Will.i.am health: The Voice judge reveals why he ‘can’t sit still’ – symptoms

Will.i.am, has proven to be quite the polymath over the years. The star is the brainchild behind the outfit The Black Eyed Peas and has produced hit records for the likes of Cheryl and Michael Jackson. Not content with cracking the music industry, however, Will.i.am, decided to master another medium – television.


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The star has become a much-loved addition to Saturday night TV as a host and mentor on The Voice UK.

His unyielding commitment to creativity and frenetic energy may be part of his brilliance, but it has been burdensome too.

Will.i.am suffers from Attention Deficit Hyperactivity Disorder (ADHD), a behavioural disorder that tends to develop in children and can carry on into adulthood.

Speaking to the Mirror.co.uk, he gave fans an insight into what daily life is like with ADHD: “I’ve got all this stuff in my head at the same time as I’m doing stuff and I don’t know how to stop or slow down.”

“For every obstacle there’s some type of solution. So if you have ADHD it’s your passion point.

“One thing I learned about ADHD is that it’s hard to keep your attention and you can’t sit still and you’re always moving and thinking about a whole bunch of things.”

Despite the challenges, the star went on to explain that his impulsive energy has lent itself to his music career and other creative pursuits.

How to spot ADHD

According to the NHS, the symptoms of attention deficit hyperactivity disorder (ADHD) can be categorised into two types of behavioural problems: inattentiveness, and hyperactivity and impulsiveness.

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Most people with ADHD have problems that fall into both these categories, but this is not always the case, explains the health body.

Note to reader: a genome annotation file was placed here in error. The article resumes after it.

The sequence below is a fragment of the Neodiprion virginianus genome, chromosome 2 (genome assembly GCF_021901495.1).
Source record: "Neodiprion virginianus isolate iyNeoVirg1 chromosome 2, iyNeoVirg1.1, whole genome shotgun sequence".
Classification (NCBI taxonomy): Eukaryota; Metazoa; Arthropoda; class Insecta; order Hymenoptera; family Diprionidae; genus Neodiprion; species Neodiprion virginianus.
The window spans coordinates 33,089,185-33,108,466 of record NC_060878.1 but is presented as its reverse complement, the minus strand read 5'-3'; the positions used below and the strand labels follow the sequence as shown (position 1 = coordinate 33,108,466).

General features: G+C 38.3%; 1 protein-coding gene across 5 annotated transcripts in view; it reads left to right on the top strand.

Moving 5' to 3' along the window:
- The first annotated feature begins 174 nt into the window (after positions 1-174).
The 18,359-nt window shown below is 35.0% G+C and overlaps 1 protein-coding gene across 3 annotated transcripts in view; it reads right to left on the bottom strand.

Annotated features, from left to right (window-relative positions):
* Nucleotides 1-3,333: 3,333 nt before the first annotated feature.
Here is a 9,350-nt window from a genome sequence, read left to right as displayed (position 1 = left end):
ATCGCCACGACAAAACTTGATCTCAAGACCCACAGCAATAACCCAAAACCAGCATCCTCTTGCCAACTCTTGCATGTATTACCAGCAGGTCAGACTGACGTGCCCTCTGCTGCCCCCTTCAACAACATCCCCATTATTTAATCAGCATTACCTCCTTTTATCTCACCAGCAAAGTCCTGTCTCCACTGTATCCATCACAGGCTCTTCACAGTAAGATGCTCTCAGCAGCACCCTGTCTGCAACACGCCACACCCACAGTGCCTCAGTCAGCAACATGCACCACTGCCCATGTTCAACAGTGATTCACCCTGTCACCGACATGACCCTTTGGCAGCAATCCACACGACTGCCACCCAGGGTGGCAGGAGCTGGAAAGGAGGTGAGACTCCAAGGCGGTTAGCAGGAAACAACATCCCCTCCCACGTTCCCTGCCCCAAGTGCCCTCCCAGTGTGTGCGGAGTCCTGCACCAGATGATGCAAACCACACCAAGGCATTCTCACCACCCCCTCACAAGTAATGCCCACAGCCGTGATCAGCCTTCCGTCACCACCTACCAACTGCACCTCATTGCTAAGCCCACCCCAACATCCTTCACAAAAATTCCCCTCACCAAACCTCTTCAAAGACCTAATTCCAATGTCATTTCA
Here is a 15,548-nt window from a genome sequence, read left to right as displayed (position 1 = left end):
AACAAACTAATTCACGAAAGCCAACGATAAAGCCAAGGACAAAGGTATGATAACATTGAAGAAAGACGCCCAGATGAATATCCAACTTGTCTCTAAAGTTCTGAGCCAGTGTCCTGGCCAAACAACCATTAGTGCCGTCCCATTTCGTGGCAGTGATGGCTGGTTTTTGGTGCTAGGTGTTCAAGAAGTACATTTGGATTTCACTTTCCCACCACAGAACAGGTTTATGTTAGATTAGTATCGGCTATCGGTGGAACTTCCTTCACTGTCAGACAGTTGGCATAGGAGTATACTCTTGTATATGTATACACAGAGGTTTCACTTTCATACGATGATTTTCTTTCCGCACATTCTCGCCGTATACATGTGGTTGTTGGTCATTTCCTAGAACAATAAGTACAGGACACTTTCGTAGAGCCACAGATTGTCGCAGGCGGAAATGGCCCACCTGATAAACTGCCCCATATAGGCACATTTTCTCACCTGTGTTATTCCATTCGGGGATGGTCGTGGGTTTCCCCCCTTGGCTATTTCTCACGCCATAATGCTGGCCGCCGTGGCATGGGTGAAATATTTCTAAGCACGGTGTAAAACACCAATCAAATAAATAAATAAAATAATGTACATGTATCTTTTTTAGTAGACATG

“For example, some people with the condition may have problems with inattentiveness, but not with hyperactivity or impulsiveness,” notes the health site.

This form of ADHD is also known as attention deficit disorder (ADD). ADD can sometimes go unnoticed because the symptoms may be less obvious.

The main symptoms of inattentiveness are:

  • Having a short attention span and being easily distracted
  • Making careless mistakes – for example, in schoolwork
  • Appearing forgetful or losing things
  • Being unable to stick to tasks that are tedious or time-consuming
  • Appearing to be unable to listen to or carry out instructions
  • Constantly changing activity or task
  • Having difficulty organising tasks


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The main signs of hyperactivity and impulsiveness are:

  • Being unable to sit still, especially in calm or quiet surroundings
  • Constantly fidgeting
  • Being unable to concentrate on tasks
  • Excessive physical movement
  • Excessive talking
  • Being unable to wait their turn
  • Acting without thinking
  • Interrupting conversations
  • Little or no sense of danger

How to treat ADHD

Treatment for attention deficit hyperactivity disorder (ADHD) can help relieve the symptoms and make the condition much less of a problem in day-to-day life.

As the NHS explains, ADHD can be treated using medication or therapy, but a combination of both is often best.

“Treatment is usually arranged by a specialist, such as a paediatrician or psychiatrist, although the condition may be monitored by your GP,” says the health site.

In addition to medication and therapy, some people may find alternative treatments help to manage the condition, such as cutting out certain foods.

As the NHS explains, some people may notice a link between types of food and worsening ADHD symptoms.

“If this is the case, keep a diary of what you eat and drink, and what behaviour follows,” advises the health body.

It is important to note that there’s no strong advice that cutting out certain foods will work and they should not be attempted without medical advice, it cautions.

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